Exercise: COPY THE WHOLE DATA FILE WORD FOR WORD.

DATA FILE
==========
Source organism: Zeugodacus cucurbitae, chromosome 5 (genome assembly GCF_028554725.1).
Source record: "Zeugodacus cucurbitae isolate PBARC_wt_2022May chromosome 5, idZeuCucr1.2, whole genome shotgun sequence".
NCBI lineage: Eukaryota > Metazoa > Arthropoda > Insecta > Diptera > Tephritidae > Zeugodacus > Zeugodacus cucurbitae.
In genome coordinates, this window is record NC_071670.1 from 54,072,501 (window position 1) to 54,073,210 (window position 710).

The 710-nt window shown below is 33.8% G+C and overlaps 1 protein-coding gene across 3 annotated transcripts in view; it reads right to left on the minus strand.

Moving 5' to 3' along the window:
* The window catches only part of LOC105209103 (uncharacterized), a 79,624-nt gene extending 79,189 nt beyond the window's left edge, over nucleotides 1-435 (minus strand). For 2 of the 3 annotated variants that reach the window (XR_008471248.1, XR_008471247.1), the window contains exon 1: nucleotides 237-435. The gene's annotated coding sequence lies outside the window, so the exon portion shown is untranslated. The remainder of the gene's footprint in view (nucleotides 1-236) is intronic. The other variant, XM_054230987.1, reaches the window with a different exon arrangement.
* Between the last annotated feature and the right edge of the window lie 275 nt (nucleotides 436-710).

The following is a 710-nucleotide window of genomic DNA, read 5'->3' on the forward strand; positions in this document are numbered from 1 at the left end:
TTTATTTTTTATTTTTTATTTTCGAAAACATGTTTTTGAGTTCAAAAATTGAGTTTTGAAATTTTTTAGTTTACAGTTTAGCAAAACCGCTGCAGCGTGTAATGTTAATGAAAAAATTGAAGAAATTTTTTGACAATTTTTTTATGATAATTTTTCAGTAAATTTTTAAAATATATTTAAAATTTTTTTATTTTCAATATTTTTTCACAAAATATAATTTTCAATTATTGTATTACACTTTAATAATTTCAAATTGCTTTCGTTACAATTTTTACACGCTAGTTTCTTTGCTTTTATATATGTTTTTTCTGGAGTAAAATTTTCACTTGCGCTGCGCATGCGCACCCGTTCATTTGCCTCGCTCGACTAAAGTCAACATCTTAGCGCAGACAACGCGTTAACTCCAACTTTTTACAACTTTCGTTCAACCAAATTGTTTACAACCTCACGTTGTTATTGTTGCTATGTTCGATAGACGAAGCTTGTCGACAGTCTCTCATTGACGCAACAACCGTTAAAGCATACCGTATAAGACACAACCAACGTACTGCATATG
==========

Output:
Source organism: Zeugodacus cucurbitae, chromosome 5 (genome assembly GCF_028554725.1).
Source record: "Zeugodacus cucurbitae isolate PBARC_wt_2022May chromosome 5, idZeuCucr1.2, whole genome shotgun sequence".
NCBI lineage: Eukaryota > Metazoa > Arthropoda > Insecta > Diptera > Tephritidae > Zeugodacus > Zeugodacus cucurbitae.
In genome coordinates, this window is record NC_071670.1 from 54,072,501 (window position 1) to 54,073,210 (window position 710).

The 710-nt window shown below is 33.8% G+C and overlaps 1 protein-coding gene across 3 annotated transcripts in view; it reads right to left on the minus strand.

Moving 5' to 3' along the window:
* The window catches only part of LOC105209103 (uncharacterized), a 79,624-nt gene extending 79,189 nt beyond the window's left edge, over nucleotides 1-435 (minus strand). For 2 of the 3 annotated variants that reach the window (XR_008471248.1, XR_008471247.1), the window contains exon 1: nucleotides 237-435. The gene's annotated coding sequence lies outside the window, so the exon portion shown is untranslated. The remainder of the gene's footprint in view (nucleotides 1-236) is intronic. The other variant, XM_054230987.1, reaches the window with a different exon arrangement.
* Between the last annotated feature and the right edge of the window lie 275 nt (nucleotides 436-710).

The following is a 710-nucleotide window of genomic DNA, read 5'->3' on the forward strand; positions in this document are numbered from 1 at the left end:
TTTATTTTTTATTTTTTATTTTCGAAAACATGTTTTTGAGTTCAAAAATTGAGTTTTGAAATTTTTTAGTTTACAGTTTAGCAAAACCGCTGCAGCGTGTAATGTTAATGAAAAAATTGAAGAAATTTTTTGACAATTTTTTTATGATAATTTTTCAGTAAATTTTTAAAATATATTTAAAATTTTTTTATTTTCAATATTTTTTCACAAAATATAATTTTCAATTATTGTATTACACTTTAATAATTTCAAATTGCTTTCGTTACAATTTTTACACGCTAGTTTCTTTGCTTTTATATATGTTTTTTCTGGAGTAAAATTTTCACTTGCGCTGCGCATGCGCACCCGTTCATTTGCCTCGCTCGACTAAAGTCAACATCTTAGCGCAGACAACGCGTTAACTCCAACTTTTTACAACTTTCGTTCAACCAAATTGTTTACAACCTCACGTTGTTATTGTTGCTATGTTCGATAGACGAAGCTTGTCGACAGTCTCTCATTGACGCAACAACCGTTAAAGCATACCGTATAAGACACAACCAACGTACTGCATATG